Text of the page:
By Rabia Ahmed –
Terrorism, the single most distressing worldwide problem today makes this novel by Nicholas Shakespeare even more interesting
Terrorism, the single most distressing worldwide problem today makes this novel by Nicholas Shakespeare even more interesting. The book, subtitled: ‘Picnic Day, Broken Hill, 1 January 1915. An Unexpected Enemy Attack,’ refers to a real attack on Australian citizens that took place at Broken Hill in New South Wales, Australia, during World War I. That attack was an Australian Pearl Harbour, the first ever (but not the last) ‘enemy attack’ on Australian soil.
In an attempt to open up the vast sandy desert in the middle of the continent, the British in Australia brought in camels along with their camel drivers from India, Afghanistan and Turkey. These men led strange lives in their new country (their lives are beautifully documented in ‘Tin Mosques and Ghantowns: A History of Afghan Camel drivers in Australia,’ by Christine Stevens, also referred to by Nicholas Shakespeare). Muslim or Hindu, they lived in their own segregated settlements, discriminated against for reasons of race and religion.
In November 1914 the Ottoman Empire entered the First World War on the side of Germany, Turkey, Bulgaria, Austria, Turkey and Hungary. The sympathies of the camel drivers in Australia lay with the Ottoman Empire which was in the war against Australia.
It is against this backdrop that the Broken Hill incident took place and this book is written. Shakespeare has taken the essential components of the incident and surrounding them with an entirely credible but fictitious story: there really was a ‘Molla’ Abdullah, and there really was a Gul, local imam and halal butcher, and ice cream vendor respectively. These were the men who fired upon a group of picnickers, killing four of them at Broken Hill on New Year’s day.
Some aspects of the story are a warning, particularly for us in Pakistan, such as the fact that Abdullah and Gul suffered grave social injustice within the community. They were forced, because of various humiliations to identify with a past, and turn to an ignorant version of religion that they had in effect left behind but could not forget. In a gesture symbolic of his reversion, Abdullah put on a turban on the day of the attack, an item of dress he had abandoned ‘since the day some larrikins threw stones at me.’ Both men tailored Turkish uniforms for themselves, and stitched themselves a flag with a crescent and moon to resemble the Ottoman flag to wear on the day.
In his confession Gul wrote, ‘I must kill your people and give my life for my faith by order of the Sultan because your people are fighting his country.’ This referred to an appeal made by the Sultan of the Ottomans a few weeks earlier for all Muslims young or old to fight against the Entente Powers, ‘the mortal enemies of Islam’.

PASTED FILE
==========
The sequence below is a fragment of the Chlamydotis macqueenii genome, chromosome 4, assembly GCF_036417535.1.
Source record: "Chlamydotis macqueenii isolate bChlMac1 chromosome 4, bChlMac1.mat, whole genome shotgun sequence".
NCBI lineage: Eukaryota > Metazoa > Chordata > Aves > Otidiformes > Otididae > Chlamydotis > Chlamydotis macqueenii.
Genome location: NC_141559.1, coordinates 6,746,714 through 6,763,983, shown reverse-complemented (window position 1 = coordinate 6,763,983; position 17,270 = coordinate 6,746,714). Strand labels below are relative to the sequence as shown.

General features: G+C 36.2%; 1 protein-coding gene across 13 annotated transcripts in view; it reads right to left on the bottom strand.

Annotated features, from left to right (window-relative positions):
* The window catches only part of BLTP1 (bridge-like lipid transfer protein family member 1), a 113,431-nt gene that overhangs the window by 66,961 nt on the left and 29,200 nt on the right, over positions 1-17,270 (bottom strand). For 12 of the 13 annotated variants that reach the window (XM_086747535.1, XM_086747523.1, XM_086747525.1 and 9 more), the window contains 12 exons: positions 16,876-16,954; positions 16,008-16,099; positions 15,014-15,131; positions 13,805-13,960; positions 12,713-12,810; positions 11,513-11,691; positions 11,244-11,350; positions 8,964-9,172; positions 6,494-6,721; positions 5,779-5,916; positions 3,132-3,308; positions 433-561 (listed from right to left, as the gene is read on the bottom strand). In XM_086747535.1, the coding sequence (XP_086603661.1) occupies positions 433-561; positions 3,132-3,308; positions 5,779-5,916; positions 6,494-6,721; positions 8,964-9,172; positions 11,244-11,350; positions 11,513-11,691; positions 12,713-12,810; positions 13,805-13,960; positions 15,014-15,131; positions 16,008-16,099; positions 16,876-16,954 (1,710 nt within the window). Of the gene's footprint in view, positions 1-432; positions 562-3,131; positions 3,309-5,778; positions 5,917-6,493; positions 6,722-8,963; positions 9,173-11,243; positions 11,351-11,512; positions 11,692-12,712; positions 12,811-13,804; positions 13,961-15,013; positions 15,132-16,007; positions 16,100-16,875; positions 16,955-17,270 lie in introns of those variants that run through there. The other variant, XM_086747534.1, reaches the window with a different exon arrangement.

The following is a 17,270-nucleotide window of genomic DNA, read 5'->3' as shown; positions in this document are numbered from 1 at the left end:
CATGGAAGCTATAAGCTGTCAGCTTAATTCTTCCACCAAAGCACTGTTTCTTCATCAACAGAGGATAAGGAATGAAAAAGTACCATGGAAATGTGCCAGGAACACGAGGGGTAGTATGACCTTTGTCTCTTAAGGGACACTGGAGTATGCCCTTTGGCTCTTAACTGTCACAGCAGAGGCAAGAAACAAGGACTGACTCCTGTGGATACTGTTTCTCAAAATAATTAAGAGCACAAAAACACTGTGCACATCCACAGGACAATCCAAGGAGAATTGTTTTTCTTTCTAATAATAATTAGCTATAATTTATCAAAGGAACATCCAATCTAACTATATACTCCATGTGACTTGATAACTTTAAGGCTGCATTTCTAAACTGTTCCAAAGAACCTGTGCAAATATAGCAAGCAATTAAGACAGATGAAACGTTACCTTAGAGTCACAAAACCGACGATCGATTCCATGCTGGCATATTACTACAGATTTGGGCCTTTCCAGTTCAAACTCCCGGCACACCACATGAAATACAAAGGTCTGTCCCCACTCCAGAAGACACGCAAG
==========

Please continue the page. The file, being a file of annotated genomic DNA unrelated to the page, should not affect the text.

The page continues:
Interestingly, in the aftermath of the incident there were few repercussions against the Muslim community, when compared to those following the hostage incident in Sydney in December 2014 in which three hostages and the hostage taker were killed. The Sydney incident though was also known for the hashtag #illridewithyou accompanied by sympathy for the greater Muslim community. Instead, in 1915, because the public was so focused on the Germans, it was believed that the men were acting under German orders, therefore the German club, was torched that night. Also, far away in the Saxon town of Freiberg, a newspaper read: ‘We are pleased to report the success of our arms at Broken Hill in Australia. A party of troops fired on Australian troops being transported to the front by rail. The enemy lost 40 killed and 70 injured. The total loss of Turks were two dead.’ That was Abdullah and Gul.
This is how it always is, the reasons, the repercussions, public perception and reaction, the way the matter is dealt with by the media, followed by its consequences. It is a well rounded picture.
Shakespeare has delved sensitively into minds on either side. In the end the naked bodies of a victim and one of the shooters, Gul, lies side by side in the hospital, their knees and hands almost touching…both humans, both exactly what life made of them.
Born in England, Shakespeare grew up in the Far East and South America. He has worked for the BBC, the Times, the Daily Telegraph and the Sunday Telegraph, written several books fiction and biography, and is a Fellow of the Royal Society of Literature. He has received several awards, and in 2012 was confused with William Shakespeare by the then French presidential candidate François Hollande when he said: “Let me quote Shakespeare, ‘they failed because they did not start with a dream'”
This book is published by Vintage, 2015.
The writer is a freelance journalist and art critic based in Lahore